2. Understand the “Access Density” Needed and Which Solutions Can Provide It
We are referring to IOs per second per GB here. This statistic can mean the difference between short stroking an HDD, using an all flash array or using direct attached flash in the server. It can also affect the type of protection a solution uses (ex.. RAID 10 versus RAID 5) or the type of SSD chosen.
Clearly access density can lead the user to one product over the other as well as affect the data protection mechanisms put in place. While the all flash array has the single largest performance number it isn’t necessarily the proper choice for fast applications because the performance is shared across a large capacity point. The ratio of controllers versus capacity coupled with the parallelism that comes with it is the single most important access density point to remember when deciding what to build and why.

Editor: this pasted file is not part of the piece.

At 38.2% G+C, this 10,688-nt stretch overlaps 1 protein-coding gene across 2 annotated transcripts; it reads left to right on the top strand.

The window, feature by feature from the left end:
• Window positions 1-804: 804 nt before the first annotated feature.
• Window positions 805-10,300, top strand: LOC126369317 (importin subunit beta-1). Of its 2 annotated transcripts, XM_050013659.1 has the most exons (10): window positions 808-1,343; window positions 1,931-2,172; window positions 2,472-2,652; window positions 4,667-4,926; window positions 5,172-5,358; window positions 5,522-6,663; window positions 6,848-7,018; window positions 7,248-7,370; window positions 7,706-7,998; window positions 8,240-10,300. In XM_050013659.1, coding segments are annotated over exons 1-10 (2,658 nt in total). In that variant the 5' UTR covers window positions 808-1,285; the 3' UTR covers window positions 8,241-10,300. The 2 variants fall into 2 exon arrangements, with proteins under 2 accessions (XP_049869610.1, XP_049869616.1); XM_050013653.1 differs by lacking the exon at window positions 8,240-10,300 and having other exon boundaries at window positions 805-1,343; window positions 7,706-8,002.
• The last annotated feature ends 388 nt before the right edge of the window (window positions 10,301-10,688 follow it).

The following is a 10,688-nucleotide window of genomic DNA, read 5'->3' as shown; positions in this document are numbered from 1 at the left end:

3. Hardware Consolidation is Your Friend!
Low cost NAND devices with large capacity points can allow SSDs to help consolidate datacenter HW. Comparing cost per GB of devices is too simplistic. Shrinking the HW footprint allows for removal of enclosures and other support infrastructure which changes the “solution cost per GB” to a larger extent than device comparisons will illustrate. Please be aware of tips 1 and 2 above and know your workload here as mileage on this type of consolidation will vary based on ratio of large block streaming versus small block randomness of your data. Example of creating a +100 TB dataset accessing small block data with SSDs and HDDs:
4. Don’t Get Lost In the Components of the Data Center
Think of the data center as a Norton’s or Thevenin’s equivalent circuit! It doesn’t matter what components you use as long as you get the proper responses to the given inputs. This allows for a complete reimagining of the data center. Use components that allow for simpler solutions.
Let’s look at this example:
Clearly, the SSD solution provides the capacity/performance needed at a similar price, but also results in massive operating cost savings!